4.8 Undesirable Effects

The safety of anagrelide has been examined in 4 open label clinical studies. In 3 of the studies 942 patients who received anagrelide at a mean dose of approximately 2 mg/day were assessed for safety. In these studies 22 patients received anagrelide for up to 4 years.

In the later study 3660 patients who received anagrelide at a mean dose of approximately 2 mg/day were assessed for safety. In this study 34 patients received anagrelide for up to 5 years. The most commonly reported drug related adverse reactions were headache occurring at approximately 14%, palpitations occurring at approximately 9%, fluid retention and nausea both occurring at approximately 6%, and diarrhoea occurring at 5%. These adverse drug reactions are expected based on the pharmacology of anagrelide (inhibition of PDE III). Gradual dose titration may help diminish these effects (see section 4.2).

The following convention was used for frequency of adverse drug reactions: Very common (

Blood and lymphatic system disorders

Common:

Anaemia

Uncommon:

Thrombocytopenia, pancytopenia, ecchymosis, haemorrhage

Metabolism and nutrition disorders

Common:

Fluid retention

Uncommon:

Oedema, weight loss

Rare:

Weight gain

Nervous system disorders

Very common:

Headache

Common:

Dizziness

Uncommon:

Paraesthesia, insomnia, depression, confusion, hypoaesthesia, nervousness, dry mouth, amnesia

Rare:

Somnolence, abnormal coordination, dysarthria, migraine

Eye disorders

Rare:

Vision abnormal, diplopia

Ear and labyrinth disorders

Rare:

Tinnitus

Cardiac disorders

Common:

Palpitations, tachycardia

Uncommon:

Congestive heart failure, hypertension, arrhythmia, atrial fibrillation, supraventricular tachycardia, ventricular tachycardia, syncope

Rare:

Angina pectoris, myocardial infarction, cardiomegaly, cardiomyopathy, pericardial effusion, vasodilatation, postural hypotension

Respiratory and thoracic mediastinal disorders

Uncommon:

Dyspnoea, epistaxis, pleural effusion, pneumonia

Rare:

Pulmonary hypertension, pulmonary infiltrates

Not known:

Allergic alveolitis

Gastrointestinal disorders

Common:

Nausea, diarrhoea, abdominal pain, flatulence, vomiting

Uncommon:

Dyspepsia, anorexia, pancreatitis, constipation, gastrointestinal haemorrhage, gastrointestinal disorder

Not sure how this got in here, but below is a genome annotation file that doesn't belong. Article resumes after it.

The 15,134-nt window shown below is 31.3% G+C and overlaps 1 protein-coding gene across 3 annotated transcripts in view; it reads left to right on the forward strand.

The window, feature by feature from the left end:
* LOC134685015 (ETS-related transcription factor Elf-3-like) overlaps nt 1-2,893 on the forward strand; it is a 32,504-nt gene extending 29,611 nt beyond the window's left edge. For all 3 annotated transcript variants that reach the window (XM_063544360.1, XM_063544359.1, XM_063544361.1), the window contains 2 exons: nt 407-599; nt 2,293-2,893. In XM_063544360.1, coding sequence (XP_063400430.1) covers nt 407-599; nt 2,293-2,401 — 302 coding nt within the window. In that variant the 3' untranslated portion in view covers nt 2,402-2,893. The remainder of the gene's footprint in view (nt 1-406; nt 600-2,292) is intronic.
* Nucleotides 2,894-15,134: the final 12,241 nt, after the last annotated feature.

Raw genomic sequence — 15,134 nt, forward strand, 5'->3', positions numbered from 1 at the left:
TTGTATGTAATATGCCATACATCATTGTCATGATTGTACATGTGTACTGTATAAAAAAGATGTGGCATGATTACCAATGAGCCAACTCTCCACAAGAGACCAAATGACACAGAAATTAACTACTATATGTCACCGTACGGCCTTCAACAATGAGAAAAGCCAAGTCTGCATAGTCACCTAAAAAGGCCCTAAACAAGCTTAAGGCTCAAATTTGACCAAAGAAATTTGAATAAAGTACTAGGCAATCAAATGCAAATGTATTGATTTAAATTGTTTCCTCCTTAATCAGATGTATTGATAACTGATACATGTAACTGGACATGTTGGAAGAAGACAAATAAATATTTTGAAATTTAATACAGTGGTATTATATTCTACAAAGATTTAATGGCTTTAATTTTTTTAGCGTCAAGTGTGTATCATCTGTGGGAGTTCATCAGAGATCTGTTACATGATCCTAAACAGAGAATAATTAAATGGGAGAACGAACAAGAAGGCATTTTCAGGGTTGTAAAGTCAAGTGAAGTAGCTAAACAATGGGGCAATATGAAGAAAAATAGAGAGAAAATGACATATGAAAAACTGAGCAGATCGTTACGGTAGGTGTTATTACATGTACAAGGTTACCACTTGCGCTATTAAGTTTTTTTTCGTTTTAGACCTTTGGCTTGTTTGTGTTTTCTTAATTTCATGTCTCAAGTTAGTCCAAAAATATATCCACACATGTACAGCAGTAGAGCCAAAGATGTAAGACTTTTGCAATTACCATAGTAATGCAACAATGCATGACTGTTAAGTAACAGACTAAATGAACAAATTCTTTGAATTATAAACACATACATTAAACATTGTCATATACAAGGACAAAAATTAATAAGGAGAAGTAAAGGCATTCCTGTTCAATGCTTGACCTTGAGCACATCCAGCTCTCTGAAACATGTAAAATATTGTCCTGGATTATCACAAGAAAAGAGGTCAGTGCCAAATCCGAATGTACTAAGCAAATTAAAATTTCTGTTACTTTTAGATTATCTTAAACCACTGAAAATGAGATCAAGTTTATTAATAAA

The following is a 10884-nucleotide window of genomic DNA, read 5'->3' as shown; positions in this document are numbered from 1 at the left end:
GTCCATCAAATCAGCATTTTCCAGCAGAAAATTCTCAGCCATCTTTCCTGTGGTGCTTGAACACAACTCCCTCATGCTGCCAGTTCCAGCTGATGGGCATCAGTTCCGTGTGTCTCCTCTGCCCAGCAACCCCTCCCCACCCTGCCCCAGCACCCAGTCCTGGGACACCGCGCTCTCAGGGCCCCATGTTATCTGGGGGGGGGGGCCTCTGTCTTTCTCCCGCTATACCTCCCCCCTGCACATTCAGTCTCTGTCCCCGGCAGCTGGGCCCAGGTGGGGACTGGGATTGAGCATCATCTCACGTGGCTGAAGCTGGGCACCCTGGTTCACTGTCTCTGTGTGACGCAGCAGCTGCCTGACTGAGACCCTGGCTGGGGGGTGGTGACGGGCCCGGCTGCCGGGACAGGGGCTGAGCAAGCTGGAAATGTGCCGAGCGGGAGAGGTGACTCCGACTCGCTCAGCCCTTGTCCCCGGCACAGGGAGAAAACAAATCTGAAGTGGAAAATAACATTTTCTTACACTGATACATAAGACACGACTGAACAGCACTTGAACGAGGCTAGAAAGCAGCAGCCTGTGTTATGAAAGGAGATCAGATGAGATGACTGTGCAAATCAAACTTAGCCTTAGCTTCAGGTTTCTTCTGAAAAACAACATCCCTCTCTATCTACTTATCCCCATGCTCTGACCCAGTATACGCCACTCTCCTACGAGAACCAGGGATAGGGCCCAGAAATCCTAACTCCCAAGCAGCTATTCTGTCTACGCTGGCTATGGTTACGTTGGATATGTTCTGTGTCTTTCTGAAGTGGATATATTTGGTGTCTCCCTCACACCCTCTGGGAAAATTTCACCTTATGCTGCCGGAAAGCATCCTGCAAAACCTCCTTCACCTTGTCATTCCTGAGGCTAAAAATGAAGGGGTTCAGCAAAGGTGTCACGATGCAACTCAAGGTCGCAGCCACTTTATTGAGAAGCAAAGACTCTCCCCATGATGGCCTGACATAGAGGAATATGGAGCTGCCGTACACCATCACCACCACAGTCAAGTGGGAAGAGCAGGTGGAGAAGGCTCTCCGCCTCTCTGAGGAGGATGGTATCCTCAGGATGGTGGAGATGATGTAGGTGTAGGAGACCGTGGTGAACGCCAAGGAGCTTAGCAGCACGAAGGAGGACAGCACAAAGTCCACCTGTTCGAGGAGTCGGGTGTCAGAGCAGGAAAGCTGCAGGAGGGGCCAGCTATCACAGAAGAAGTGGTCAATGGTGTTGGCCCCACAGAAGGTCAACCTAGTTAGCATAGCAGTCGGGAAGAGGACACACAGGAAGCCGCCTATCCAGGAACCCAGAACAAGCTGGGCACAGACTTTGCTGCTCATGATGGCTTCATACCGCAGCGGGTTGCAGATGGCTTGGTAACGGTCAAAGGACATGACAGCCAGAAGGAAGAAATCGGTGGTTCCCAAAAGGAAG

Rare:

Colitis, gastritis, gingival bleeding

Hepatobiliary disorders

Uncommon:

Hepatic enzymes increased

Not known:

Hepatitis

Skin and subcutaneous tissue disorders

Common:

Rash

Uncommon:

Alopecia, skin discoloration, pruritus

Rare:

Dry skin

Musculoskeletal and connective tissue disorders

Uncommon:

Myalgia, arthralgia, back pain

Renal and urinary disorders

Uncommon:

Impotence

Rare:

Nocturia, renal failure

General disorders and administration site conditions

Common:

Fatigue

Uncommon:

Chest pain, weakness, chills, malaise, fever

Rare:

Asthenia, pain, flu-like syndrome

Investigations

Rare:

Blood creatinine increased

4.9 Overdose

There have been a small number of post-marketing case reports of intentional overdose with anagrelide. Reported symptoms include sinus tachycardia and vomiting. Symptoms resolved with conservative management.

A specific antidote for anagrelide has not been identified. In case of overdose, close clinical supervision of the patient is required; this includes monitoring of the platelet count for thrombocytopenia. Dose should be decreased or stopped, as appropriate, until the platelet count returns to within the normal range.

Xagrid, at higher than recommended doses, has been shown to produce reductions in blood pressure with occasional instances of hypotension. A single 5 mg dose of anagrelide can lead to a fall in blood pressure usually accompanied by dizziness.

5. Pharmacological Properties

5.1 Pharmacodynamic Properties

Pharmacotherapeutic group: Other antineoplastic agents, ATC Code: L01XX35

The specific mechanism of action by which anagrelide reduces platelet count is not yet fully understood although it has been confirmed that anagrelide is platelet selective from in vitro and in vivo study information.

In vitro studies of human megakaryocytopoiesis established that anagrelide's inhibitory actions on platelet formation in man are mediated via retardation of maturation of megakaryocytes, and reducing their size and ploidy. Evidence of similar in vivo actions was observed in bone marrow biopsy samples from treated patients.

Anagrelide is an inhibitor of cyclic AMP phosphodiesterase III.

The safety and efficacy of anagrelide as a platelet lowering agent have been evaluated in four open-label, non-controlled clinical trials (study numbers 700-012, 700-014, 700-999 and 13970-301) including more than 4000 patients with myeloproliferative disorders (MPDs). In patients with essential thrombocythaemia complete response was defined as a decrease in platelet count to 9/l or a

Paediatric patients